Much of our English ‘sense vocabulary’ comes from Latin roots (via French), although our most common words (seeing, hearing, smelling, tasting, etc.) have Anglo-Saxon roots.
Take a look at these lists of words from Latin roots, then see how many you know or can guess in the interactive matching game below. (As an example, to be circumspect is to be cautious and avoid risks-- to 'look around carefully' before acting.)
(If you prefer to do the matching from a pdf offline, right click here, then choose 'save as...' to download it.)
Evidence, evidently, improvident, improvise, invisible, provide, providence, provision, review, revise, revision, supervise, supervision, supervisor, supervisory, video, view, visible, visibility, visibly, vision, visionary, visual, visualize, visualization, visually. (View and review originally come from videre but were altered more by French than some of the other words.)
Aspect, circumspect, inspect, inspection, inspector, perspective, prospect, prospective, prospector, spectacle, spectacles, spectacular, spectacularly, spectator, suspect, suspicion, suspicious.
Audible, audience, audio, audiology, audition, auditorium, auditory, inaudible.
Attain, attainable, contact, intact, intangible, tactile, tangible, unattainable.
(Intct and intangible are both negatives, but 'intact' means untouched-- undamaged. Intangible means something we cannot 'touch' with the senses-- something that is not physical, but intellectual, moral, spiritual, etc.
‘To sense’ is to ‘feel’ in the sense of to ‘recognize the presence of’ something. (“I sense a change in the atmosphere.”) As a noun, a ‘sense’ refers to one of the five senses, as in “my sense of smell is weak.” ‘Sense’ may also mean ‘meaning’ (see the first sentence of this paragraph), or ‘good judgment’ (‘common sense.’)
Common related words: insensitive, sense, sensation, sensational, sensibility, sensible, sensitive, sensitivity, sensor, sensory, sensual, sensuality, unsensational.
Sensible originally meant capable of feeling, but over time that changed to ‘reasonable’, even ‘wise.' It is now a false cognate of the Spanish ‘sensible,’ which has kept the meaning of ‘sensitive’ or ‘perceptive.’ ‘Sensibility’ has also kept that sense. So has 'insensible,' which means unconscious, unaware, or even incapable of sensation.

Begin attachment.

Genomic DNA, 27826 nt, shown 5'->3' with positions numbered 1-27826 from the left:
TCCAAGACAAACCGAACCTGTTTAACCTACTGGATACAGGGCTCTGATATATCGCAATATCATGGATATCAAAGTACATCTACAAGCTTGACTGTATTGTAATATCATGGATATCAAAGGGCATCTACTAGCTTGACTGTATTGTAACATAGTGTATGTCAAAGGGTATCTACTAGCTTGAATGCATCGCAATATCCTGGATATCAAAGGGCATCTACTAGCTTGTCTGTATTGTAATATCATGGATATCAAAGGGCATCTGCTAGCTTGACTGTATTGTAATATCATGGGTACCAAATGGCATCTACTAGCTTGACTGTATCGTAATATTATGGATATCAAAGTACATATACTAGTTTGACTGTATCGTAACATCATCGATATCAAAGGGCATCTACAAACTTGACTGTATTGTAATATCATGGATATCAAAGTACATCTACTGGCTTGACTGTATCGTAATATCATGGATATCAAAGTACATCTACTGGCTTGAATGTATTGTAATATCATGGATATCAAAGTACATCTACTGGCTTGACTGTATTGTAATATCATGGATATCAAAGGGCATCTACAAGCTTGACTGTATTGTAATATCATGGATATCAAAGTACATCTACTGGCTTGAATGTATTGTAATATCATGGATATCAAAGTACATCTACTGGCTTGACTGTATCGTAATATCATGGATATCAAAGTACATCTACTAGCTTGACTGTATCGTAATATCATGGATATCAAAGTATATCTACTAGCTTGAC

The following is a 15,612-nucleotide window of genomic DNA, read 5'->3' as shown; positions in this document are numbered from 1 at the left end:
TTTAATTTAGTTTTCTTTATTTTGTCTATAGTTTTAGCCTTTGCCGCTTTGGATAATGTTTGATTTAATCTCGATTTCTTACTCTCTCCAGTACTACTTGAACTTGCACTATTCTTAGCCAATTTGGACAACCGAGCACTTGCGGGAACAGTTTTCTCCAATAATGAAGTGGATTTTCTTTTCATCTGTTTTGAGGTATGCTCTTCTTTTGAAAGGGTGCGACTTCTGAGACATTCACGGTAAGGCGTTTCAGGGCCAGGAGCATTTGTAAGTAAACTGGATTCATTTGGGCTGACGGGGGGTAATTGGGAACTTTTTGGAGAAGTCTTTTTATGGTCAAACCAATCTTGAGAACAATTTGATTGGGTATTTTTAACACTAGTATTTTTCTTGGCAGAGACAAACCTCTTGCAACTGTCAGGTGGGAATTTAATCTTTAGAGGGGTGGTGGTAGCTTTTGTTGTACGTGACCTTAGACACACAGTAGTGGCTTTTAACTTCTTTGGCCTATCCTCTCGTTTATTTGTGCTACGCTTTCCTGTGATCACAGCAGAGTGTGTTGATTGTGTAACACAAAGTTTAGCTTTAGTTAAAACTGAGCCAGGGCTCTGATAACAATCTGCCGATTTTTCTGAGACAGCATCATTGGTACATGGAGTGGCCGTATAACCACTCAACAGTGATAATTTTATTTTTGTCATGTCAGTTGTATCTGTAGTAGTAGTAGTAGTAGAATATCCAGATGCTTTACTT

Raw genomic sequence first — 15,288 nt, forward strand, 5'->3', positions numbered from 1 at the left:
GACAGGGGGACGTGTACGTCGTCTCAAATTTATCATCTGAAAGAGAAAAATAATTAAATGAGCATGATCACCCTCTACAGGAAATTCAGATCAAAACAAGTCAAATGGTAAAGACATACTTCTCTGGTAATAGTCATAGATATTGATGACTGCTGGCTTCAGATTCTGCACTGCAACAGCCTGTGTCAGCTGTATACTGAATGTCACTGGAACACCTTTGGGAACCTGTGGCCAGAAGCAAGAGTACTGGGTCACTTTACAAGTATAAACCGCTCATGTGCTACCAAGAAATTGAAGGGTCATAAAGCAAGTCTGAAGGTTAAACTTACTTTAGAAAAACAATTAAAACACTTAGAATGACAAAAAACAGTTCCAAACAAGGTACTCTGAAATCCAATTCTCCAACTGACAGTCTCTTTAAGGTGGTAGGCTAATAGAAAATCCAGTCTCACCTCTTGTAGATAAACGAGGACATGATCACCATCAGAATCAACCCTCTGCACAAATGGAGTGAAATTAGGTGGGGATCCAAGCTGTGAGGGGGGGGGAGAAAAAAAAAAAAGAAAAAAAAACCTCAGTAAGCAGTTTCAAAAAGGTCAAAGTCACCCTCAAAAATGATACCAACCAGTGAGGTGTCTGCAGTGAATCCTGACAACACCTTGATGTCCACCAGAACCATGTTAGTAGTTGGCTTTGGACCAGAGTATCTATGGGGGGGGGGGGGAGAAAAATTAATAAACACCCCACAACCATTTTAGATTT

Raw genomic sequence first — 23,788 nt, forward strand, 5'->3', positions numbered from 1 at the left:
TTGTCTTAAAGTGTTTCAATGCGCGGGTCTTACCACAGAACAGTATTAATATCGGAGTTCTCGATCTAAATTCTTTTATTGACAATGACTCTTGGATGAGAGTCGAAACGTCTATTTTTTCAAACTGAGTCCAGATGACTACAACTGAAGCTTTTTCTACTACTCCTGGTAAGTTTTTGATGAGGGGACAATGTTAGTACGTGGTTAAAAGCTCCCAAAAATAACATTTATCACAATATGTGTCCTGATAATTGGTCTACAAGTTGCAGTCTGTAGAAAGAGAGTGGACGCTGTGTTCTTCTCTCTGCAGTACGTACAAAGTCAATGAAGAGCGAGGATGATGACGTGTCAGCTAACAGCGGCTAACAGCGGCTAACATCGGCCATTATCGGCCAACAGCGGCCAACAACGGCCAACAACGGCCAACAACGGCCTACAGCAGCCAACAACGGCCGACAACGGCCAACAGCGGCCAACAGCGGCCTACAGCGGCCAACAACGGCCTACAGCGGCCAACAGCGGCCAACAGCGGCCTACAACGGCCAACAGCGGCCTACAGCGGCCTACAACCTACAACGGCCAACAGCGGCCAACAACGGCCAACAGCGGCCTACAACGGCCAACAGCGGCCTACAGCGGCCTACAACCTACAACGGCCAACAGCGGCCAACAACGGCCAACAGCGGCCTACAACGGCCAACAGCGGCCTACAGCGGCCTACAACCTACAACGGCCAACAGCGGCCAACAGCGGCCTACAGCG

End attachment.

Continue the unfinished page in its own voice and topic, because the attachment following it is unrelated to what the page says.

So someone who is sensitive reacts easily or strongly to what she or he feels or senses and may be easily hurt or easily moved by the suffering of others. A sensible person usually doesn't react as quickly.
Note the prefixes ‘in’ and ‘un.’ ‘In’ can mean into/inside/within. That’s its meaning in ‘inspect’ (to look into), ‘incline’ (to lean in toward something) or ‘inherent’ (to be inside something, a basic part of its nature.)
More commonly as a prefix ‘in’ (or ‘im’ before an ‘m’ or a ‘p’) means ‘not’: improvident (not careful to provide for the future), improvise (to make adjustments for unforeseen, unexpected events), inaudible, insensitive, intact (untouched or undamaged), intangible, invisible.
‘Un’ also means ‘not.’ It has Anglo-Saxon roots rather than Latin, but is also used with words from Latin roots like the two above. Most words have a preferred prefix, and you need to learn them to sound right to native speakers. So we say ‘unattainable’ or ‘unspectacular’ (or unexpected and unforeseen), NOT ‘inattainable,’ (my spell-checker red-lined that!) etc.-- but we also never say ‘unvisible.’ Only a few words can use either. (If in doubt, use your dictionary.)
Match the words on the right to the sentences on the left. The first one is done for you.